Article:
On May 27th, Illinois PTA and Advance Illinois cohosted a Town Hall discussion on how the COVID-19 pandemic has affected education, students, and families and what needs and concerns there may be when students return to school. The result was a lively discussion with dozens of PTA members from across the state. You can find the PowerPoint slides here, and there is a brief follow-up survey you can fill out as well.
The Town Hall came about from conversations between Illinois PTA and Advance Illinois concerning how the pandemic had affected education and trying to sketch out what the needs of students, families, teachers, and schools might be when they return to face-to-face instruction. The plans for reopening from the Centers for Disease Control and Prevention (CDC), Governor Pritzker’s office, and the Illinois State Board of Education (ISBE) have tended to look at returning from a top-down perspective of public health targets. Both Illinois PTA and Advance Illinois wanted to make sure that families’ voices were included in the discussion as well, and this Town Hall was a first step towards that.
Data on the Pandemic
The discussion began with some background information on how the pandemic has affected education in Illinois and what might be learned from other disasters that have closed schools. Some of the key points were:
- While school calendars vary from district to district, students in Illinois have had roughly one-third of their school year disrupted by the pandemic.
- Districts and teachers had little time to plan for remote learning, and two-thirds of the districts lacked the resources needed for quality online learning in March.
- Earlier research about online learning found that even when planned in advance under normal circumstances, low-income students and English Language Learners are often left behind by distance learning.
- About 21% of Illinois children do not have high-speed internet access, many of them in rural downstate locations.
- One-third of children below the federal poverty line do not have access to a laptop or computer. The same proportion lack access to high-speed internet.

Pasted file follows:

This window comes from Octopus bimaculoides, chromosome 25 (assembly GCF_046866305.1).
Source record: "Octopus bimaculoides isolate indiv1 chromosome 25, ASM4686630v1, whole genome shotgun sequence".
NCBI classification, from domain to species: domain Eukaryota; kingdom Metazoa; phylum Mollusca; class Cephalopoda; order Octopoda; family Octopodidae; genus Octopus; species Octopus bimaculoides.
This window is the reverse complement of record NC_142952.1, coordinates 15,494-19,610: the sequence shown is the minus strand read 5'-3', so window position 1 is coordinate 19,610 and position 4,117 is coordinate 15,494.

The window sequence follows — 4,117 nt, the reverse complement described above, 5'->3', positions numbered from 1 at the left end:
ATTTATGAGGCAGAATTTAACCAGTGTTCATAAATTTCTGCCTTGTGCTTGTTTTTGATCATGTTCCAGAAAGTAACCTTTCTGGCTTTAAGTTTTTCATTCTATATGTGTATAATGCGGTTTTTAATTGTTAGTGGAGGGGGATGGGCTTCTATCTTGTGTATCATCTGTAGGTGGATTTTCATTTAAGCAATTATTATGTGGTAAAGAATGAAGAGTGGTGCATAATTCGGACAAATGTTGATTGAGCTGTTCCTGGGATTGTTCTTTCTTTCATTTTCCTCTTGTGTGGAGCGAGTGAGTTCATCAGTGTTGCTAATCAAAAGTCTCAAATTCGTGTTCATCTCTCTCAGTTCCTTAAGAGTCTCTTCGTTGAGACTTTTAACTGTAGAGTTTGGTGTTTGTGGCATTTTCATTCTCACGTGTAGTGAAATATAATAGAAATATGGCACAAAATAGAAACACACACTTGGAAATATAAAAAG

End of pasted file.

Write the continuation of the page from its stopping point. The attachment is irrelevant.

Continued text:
- Online learning can make racial inequities in education worse, as approximately 30% of black and 27% Latinx students do not have high-speed internet access compared to 16% of their white peers.
- From a national survey of teachers and administrators, students have gone from six hours per day of instruction before school closures to about three hours per day. For students in the highest-poverty schools, that figure drops to two hours per day.
- You may have heard of the “summer slide,” the student learning loss over the summer. With schools closing in mid-March, there may be a greater “COVID slide” that could potentially put students behind where they were at the start of the year. This slide is also likely to disproportionately affect low-income students and students of color, widening achievement gaps.
- Childhood trauma is known to affect student learning and carry on to issues in adulthood. The effects of the pandemic—death of a family member, economic hardship, food insecurity, witnessing or being a victim of abuse or neglect, and simply general stress—are all potential sources of trauma in children, and schools will need to be prepared to address the mental health and social-emotional needs of children when they return to school.
- Over half of Illinois’s 852 school districts are below 70% of adequate funding, and the economic crisis associated with the pandemic will likely reduce schools’ funding from both local taxes and the state. Consequently, schools will need to meet growing needs with fewer resources.
- Other disasters that have closed schools, such as Hurricane Katrina, the 2009 Australian bushfires, the Joplin tornado, and the 2015 Ebola crisis in Sierra Leone can provide some useful information, but in all of those cases, there were schools and communities outside the affected areas to help and to take in students. Those experiences, however, do point to the critical need to support students’ mental health and social-emotional needs when they return, along with training for teachers in identifying anxiety and depression as well as supporting their mental health needs as well.